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Born to Buy – The Commercialization of Childhood

While walking down the grocery aisle last week, my four-year-old shouted, “Mom! Wait! I want princess soup.” I explained to my ever-fancy child that it wasn’t actually princess soup; it was just chicken noodle soup with a picture of the Disney Princesses on the label. “So?” she persisted. I reminded her that we don’t eat chicken since we’re vegetarian. And in typical Lily fashion, she replied, “Well, if that’s what I’ve got to do…” I left the store, minus the soup, worrying about my daughter’s moral fiber and knowing my nightmare was a marketer’s dream.

“The United States is the most consumer-oriented society in the world,” writes Juliet B. Schor, author of Born to Buy. “People work longer hours than in any other industrialized country. Savings rates are lower. Consumer credit has exploded, and roughly a million and a half households declare bankruptcy every year.” Why? One of the reasons, according to Schor, is that “kids and teens are now the epicenter of American consumer culture.”

Up until the mid-1970s, the Federal Government had a history of protecting our children. Then, despite the 1978 Federal Trade Commission finding that children do not have the cognitive ability to evaluate advertising, Congress began passing legislation that allowed children to become their own marketing group. As a result, advertisers no longer have to convince parents to buy a product. Schor explains, “Today, marketers create direct connections to kids, in isolation from parents and at times against them. The new norm is that kids and marketers join forces to convince adults to spend money.”

It doesn’t take a genius to see that this new approach is “working.” According to Schor, American children view an estimated 40,000 commercials annually, make an estimated 3,000 requests for products and services each year, and accumulate an average of seventy new toys in one year. The problem is Schor’s research also shows that “those who are more involved in consumer culture fare far worse in psychological and social terms.” Her research actually disputes conventional wisdom – dysfunctional kids are drawn to consumer culture – and argues “involvement in consumer culture causes dysfunction in forms of depression, anxiety, low self-esteem, and psychosomatic complaints.” When people hear I boycott Barbie and shun Hannah Montana, they usually ask me if I’m worried about my kids fitting in; Schor’s research actually suggests, it’s me who should be asking them that question.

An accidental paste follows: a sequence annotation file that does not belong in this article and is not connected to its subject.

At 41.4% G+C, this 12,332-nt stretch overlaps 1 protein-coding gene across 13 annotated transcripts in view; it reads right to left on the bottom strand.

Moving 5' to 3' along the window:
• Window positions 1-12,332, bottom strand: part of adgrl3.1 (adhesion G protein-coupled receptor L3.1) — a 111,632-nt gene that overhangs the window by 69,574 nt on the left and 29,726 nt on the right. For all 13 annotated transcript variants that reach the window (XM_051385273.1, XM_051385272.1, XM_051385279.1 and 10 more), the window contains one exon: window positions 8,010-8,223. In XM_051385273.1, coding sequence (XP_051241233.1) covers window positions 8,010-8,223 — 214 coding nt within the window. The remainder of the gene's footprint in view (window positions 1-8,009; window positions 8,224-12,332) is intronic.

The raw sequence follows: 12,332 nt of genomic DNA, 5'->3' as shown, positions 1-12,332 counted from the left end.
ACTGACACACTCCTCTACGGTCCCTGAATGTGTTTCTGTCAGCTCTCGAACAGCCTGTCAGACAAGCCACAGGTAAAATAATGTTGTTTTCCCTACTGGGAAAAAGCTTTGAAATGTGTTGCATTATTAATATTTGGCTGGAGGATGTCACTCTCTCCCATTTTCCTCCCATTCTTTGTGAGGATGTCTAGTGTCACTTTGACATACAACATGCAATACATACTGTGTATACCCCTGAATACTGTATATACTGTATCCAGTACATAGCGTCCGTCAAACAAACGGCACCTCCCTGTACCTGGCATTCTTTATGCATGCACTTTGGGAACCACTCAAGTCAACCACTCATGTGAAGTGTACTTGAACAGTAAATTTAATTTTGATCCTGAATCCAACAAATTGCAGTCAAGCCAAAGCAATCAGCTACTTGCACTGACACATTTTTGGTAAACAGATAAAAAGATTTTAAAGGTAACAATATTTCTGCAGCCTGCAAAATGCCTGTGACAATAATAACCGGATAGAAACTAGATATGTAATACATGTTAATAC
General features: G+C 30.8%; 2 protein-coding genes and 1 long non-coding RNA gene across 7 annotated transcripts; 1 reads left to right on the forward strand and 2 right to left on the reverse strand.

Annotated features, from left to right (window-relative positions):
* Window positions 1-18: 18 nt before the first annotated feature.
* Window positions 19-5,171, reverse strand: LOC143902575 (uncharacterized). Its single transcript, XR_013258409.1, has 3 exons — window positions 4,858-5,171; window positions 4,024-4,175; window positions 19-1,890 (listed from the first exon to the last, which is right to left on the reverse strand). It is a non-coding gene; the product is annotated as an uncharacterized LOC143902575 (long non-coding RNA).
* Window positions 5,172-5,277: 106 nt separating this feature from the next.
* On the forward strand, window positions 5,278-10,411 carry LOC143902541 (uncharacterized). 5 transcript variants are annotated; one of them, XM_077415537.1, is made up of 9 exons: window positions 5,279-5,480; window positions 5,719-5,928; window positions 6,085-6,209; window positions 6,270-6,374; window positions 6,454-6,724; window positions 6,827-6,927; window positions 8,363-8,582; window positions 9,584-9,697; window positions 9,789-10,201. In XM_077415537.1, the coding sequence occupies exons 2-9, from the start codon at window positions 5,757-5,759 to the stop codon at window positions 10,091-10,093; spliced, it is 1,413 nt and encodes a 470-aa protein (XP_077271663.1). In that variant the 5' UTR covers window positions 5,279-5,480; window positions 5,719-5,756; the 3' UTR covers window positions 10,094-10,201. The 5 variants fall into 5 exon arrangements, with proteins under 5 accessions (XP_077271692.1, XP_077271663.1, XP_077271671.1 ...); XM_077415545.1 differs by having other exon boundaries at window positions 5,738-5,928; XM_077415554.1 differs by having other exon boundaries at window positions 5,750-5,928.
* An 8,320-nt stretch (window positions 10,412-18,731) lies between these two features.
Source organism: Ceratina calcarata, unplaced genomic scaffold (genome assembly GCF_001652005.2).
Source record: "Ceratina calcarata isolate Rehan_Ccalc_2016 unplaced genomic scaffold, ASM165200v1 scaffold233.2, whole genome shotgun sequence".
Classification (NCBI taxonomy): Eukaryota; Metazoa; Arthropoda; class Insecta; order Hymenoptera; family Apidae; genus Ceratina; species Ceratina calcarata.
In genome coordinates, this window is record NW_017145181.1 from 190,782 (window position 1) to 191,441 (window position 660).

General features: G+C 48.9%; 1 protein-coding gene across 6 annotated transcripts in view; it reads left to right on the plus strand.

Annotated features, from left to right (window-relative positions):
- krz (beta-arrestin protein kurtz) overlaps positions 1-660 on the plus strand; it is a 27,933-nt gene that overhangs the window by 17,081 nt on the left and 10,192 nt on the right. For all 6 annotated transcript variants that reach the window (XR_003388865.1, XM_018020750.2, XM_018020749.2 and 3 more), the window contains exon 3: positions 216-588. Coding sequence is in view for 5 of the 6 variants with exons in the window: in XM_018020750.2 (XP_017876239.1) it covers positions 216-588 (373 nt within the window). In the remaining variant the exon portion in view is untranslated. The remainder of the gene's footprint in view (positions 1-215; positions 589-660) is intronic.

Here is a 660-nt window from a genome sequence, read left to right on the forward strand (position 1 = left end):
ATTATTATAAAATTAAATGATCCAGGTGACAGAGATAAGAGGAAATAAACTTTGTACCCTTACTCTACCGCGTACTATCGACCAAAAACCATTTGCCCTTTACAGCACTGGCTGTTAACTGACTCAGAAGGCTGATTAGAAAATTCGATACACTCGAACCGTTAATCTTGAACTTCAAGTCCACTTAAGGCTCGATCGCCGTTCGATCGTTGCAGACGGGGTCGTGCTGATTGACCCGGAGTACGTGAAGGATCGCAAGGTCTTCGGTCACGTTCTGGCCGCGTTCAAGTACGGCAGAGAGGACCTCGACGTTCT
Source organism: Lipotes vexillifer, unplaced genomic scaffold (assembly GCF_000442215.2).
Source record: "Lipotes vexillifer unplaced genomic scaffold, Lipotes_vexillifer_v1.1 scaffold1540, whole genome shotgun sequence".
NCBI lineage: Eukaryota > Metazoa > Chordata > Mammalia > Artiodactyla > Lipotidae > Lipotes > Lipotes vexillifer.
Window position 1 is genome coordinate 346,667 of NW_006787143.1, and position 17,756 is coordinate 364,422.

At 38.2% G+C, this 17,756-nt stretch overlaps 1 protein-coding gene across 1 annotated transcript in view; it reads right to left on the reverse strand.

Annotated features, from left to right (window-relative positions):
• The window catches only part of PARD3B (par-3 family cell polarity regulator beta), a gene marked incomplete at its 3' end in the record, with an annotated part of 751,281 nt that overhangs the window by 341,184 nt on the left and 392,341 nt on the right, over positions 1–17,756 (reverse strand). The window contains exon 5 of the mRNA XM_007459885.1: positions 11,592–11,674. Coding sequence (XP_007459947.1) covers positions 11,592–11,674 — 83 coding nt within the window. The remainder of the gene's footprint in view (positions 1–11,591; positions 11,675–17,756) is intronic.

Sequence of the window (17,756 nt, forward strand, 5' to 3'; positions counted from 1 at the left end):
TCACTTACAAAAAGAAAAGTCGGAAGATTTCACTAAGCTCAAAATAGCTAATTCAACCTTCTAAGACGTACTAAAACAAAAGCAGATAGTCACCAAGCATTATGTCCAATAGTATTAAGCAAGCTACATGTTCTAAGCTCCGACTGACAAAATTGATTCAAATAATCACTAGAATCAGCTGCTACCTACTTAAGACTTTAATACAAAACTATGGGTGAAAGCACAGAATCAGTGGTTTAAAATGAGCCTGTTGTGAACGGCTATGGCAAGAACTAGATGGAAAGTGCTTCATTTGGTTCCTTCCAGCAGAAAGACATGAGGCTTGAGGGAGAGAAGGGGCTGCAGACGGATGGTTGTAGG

Originally, I selected Born to Buy for August because I thought it’d be appropriate given the Back-to-School buying craze that’s usually underway this time of year, but now I see this phenomenon extends way beyond what even a TV-and-advertising-wary parent like me thought. “We have become a nation that places a lower priority on teaching its children how to thrive socially, intellectually, even spiritually, than it does on training them to consume.” And unfortunately, I believe Schor to be correct, “The long-term consequences of this development are ominous.”


Unbeknownst to me, my husband, who is not a vegetarian, asked Lily if she wanted him to buy some princess soup; he was more than happy to eat the contents so she could have the can. Much to my relief, my daughter redeemed herself and declined his offer. Still, I worry that my girls will sell their souls for something else that shimmers so I’m going to dive into this debate and see for myself whether they are being empowered or seduced. What do you think? Are we teaching kids they are what they own?

Victoria Winterhalter

Victoria Winterhalter

Victoria Winterhalter is a mother, teacher, reader, and writer on the education and environment beats for RFM. She has been with RFM since its founding in 2009 and has contributed photos and written numerous articles on education, parenting, and family travel.

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